Casinos Change the Face of Biloxi
ROBERT SIEGEL, host:
2007 was a record year for Mississippi casinos. They raked in nearly three billion dollars, which is remarkable after the pounding the Gulf Coast took from Hurricane Katrina. After the storm in 2005, there were suggestions the casinos might not return. Well, now it seems Katrina may have been the best thing that ever happened to gambling in the seaside city of Biloxi.
NPR's John Burnett paid a visit.
JOHN BURNETT: In 1969, Hurricane Camille roars through Biloxi destroying the illegal slot machines, craps tables and roulette wheels that thrive in the beachfront clubs along U.S. Highway 90. That era of gambling never recovers. Thirty-six years later, Katrina pulverizes Biloxi. But today, the giant Las Vegas-style casinos looming over the beach have not only recovered, they're booming.
Mr. ROBERT SIMMONS (IP Casino Patron): Blackjack. Oh, man.
BURNETT: Robert Simmons(ph) stands 6 foot 5 and wears a necklace with the word love spelled out in gold.
Mr. SIMMONS: Oh, man, look at you. Give me a six. All right, good.
BURNETT: He comes here several nights a week to the IP Casino on Biloxi's Back Bay with his wife Glenda(ph).
Ms. GLENDA SIMMONS (IP Casino patron): We have fun.
Mr. SIMMONS: Entertainment.
Ms. SIMMONS: And entertainment. And you're not hurting yourself. You're not spending your house note and your car note.
Mr. SIMMONS: That's the expression here.
BURNETT: In addition to frequenting the blackjack table, Robert Simmons is a lobbyist for the casinos.
Mr. SIMMONS: We call these the big engines - the casinos - and I was very much a part of having get them reestablished and making - working with the governor and the legislature that it was about pumping money into the economy. We really need that.
BURNETT: Remember of Biloxi after the storm with the casino barge sitting beside Highway 90? Mississippi was afraid Katrina would chase away the industry which is the state's largest taxpayer and employer. So the legislature passed a special law allowing the casinos to move from their floating barges to permanent land-based operations at the water's edge. With that decision, the gaming industry hit the jackpot.
(Soundbite of bell dinging)
BURNETT: Today 11 out of 12 casinos have rebuilt along the coast, many of them bigger than ever. Three more are on the way. Most of them have reached what industry insiders call market maturity. The ungainly casino barges had arrived in 1992. And in an industry where razzle-dazzle is everything, it was time for an extreme makeover. Take the Imperial Palace.
Mr. JON LUCAS (General Manager, IP Hotel and Casino): It was not a clean property. The food was inedible. It just was not a good property.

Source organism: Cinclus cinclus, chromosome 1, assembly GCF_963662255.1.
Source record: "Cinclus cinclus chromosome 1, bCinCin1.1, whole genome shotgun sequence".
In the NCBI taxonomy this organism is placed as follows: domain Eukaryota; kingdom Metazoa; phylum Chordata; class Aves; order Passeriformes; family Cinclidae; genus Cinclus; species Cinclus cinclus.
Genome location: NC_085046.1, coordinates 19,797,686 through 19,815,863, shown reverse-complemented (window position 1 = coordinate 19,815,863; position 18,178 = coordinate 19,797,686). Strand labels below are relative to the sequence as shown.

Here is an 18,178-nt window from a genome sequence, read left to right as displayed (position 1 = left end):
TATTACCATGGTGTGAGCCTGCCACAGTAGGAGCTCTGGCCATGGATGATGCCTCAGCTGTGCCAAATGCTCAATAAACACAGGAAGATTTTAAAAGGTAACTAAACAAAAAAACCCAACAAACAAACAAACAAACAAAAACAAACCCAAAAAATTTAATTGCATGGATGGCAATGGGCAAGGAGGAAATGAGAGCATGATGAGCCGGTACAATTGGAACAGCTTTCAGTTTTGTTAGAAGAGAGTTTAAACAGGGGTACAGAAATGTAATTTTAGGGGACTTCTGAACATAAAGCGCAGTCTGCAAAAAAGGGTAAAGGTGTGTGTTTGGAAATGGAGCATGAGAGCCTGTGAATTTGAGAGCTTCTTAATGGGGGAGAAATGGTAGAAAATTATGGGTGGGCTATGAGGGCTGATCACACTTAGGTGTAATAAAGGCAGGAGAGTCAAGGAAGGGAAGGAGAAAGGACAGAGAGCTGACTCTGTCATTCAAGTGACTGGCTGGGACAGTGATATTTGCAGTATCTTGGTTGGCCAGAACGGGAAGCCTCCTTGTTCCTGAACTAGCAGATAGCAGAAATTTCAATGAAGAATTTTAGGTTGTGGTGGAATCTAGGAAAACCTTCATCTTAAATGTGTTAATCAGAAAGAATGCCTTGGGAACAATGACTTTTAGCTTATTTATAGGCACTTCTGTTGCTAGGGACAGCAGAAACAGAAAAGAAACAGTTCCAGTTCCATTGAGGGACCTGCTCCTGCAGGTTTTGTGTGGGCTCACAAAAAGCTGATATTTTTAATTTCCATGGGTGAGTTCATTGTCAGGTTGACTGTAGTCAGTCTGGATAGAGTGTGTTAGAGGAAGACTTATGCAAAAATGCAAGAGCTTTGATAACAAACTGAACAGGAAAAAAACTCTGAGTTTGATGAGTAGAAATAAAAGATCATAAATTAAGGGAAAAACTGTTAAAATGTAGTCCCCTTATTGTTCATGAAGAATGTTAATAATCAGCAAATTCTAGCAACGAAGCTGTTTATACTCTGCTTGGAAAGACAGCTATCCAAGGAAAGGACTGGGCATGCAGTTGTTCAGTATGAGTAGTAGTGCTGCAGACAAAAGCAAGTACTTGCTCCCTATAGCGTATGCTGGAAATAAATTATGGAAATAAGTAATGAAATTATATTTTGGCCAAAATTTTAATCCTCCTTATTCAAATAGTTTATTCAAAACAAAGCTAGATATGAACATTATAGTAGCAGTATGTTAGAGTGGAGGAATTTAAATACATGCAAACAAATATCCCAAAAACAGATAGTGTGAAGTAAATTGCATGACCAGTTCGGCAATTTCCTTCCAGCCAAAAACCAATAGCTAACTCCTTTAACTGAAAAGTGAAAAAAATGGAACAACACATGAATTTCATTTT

BURNETT: General Manager, Jon Lucas, was brought in two months before Katrina to remodel the dowdy gaming complex. After the storm, the owners went all out spending $200 million to reopen as the IP with more slot machines, better restaurants and a hip, modern look.
Mr. LUCAS: If there is such a thing as a silver lining in the worst natural disaster in the history of our country, that was our silver lining because we had the opportunity to reposition this property and come out after the hurricane as a whole new property.
BURNETT: The refrain has heard all along Casino Row where Duncan McKenzie is general manager of the Hard Rock Casino.
Mr. DUNCAN McKENZIE (General Manager, Hard Rock Hotel & Casino): We've called Katrina our tragic opportunity. It has been our opportunity to do things better.
BURNETT: Before the storm, most visitors to Biloxi remembered the graceful, white columned antebellum mansions facing Mississippi Sound. They're gone now. The hurricane destroyed more than a third of Biloxi's historic buildings. Today, what you notice along the waterfront are the Hard Rock's glittering guitar, The Isle of Capri's tropical bird and the garish electronic sign of the Beau Rivage advertising Engelbert Humperdinck and hot slots. City Councilman, Bill Stallworth, is worried the casinos now define Biloxi.
Mr. BILL STALLWORTH (City Councilman, Biloxi, Mississippi): What will this town look like in the near 15 to 20 years? Will it be a place that you want to visit and remember how quaint and how nice and I want to come back to, or this becomes just a strip of high lights and glass casinos?
Ms. DORIS BUSH (Former School Teacher): You look at all the homes and businesses that were destroyed. They really, you can't replace them.
BURNETT: Former school teacher, Doris Bush(ph) - known allover town as Ms. Bush - is a 102 years old.
Ms. BUSH: Because I don't care how you build. You can't - there are some things you can't replace.
BURNETT: City officials would add, gaming revenues have become irreplaceable. The Gulf Coast casinos employ nearly 15,000 people. In terms of taxes, four cents out of every dollar the house wins goes to local schools, public safety, fire protection and city government. Eight cents goes to the state.
It's no wonder Mississippi and Biloxi have a gambling addiction. Biloxi Mayor, A.J. Holloway, steers his SUV through this peninsular city of 50,000. Now that the storm (unintelligible) has been cleared away, parts of it look like a vast urban park - further evidence of the acute housing shortage.
Mr. A.J. HOLLOWAY (Biloxi City Mayor): If it wouldn't be for the casino, we wouldn't be anywhere. Our tax base is way down as you can see all these empty lots.
BURNETT: Mr. Mayor, if you had to pick between the two, which would be more important - I know this is unrealistic - FEMA or the casinos coming back?
Mr. HOLLOWAY: Well, the casinos because they're going to be able (unintelligible), you know?
BURNETT: FEMA is vital, he says, but they are just here for a while.
John Burnett, NPR News, New Orleans.
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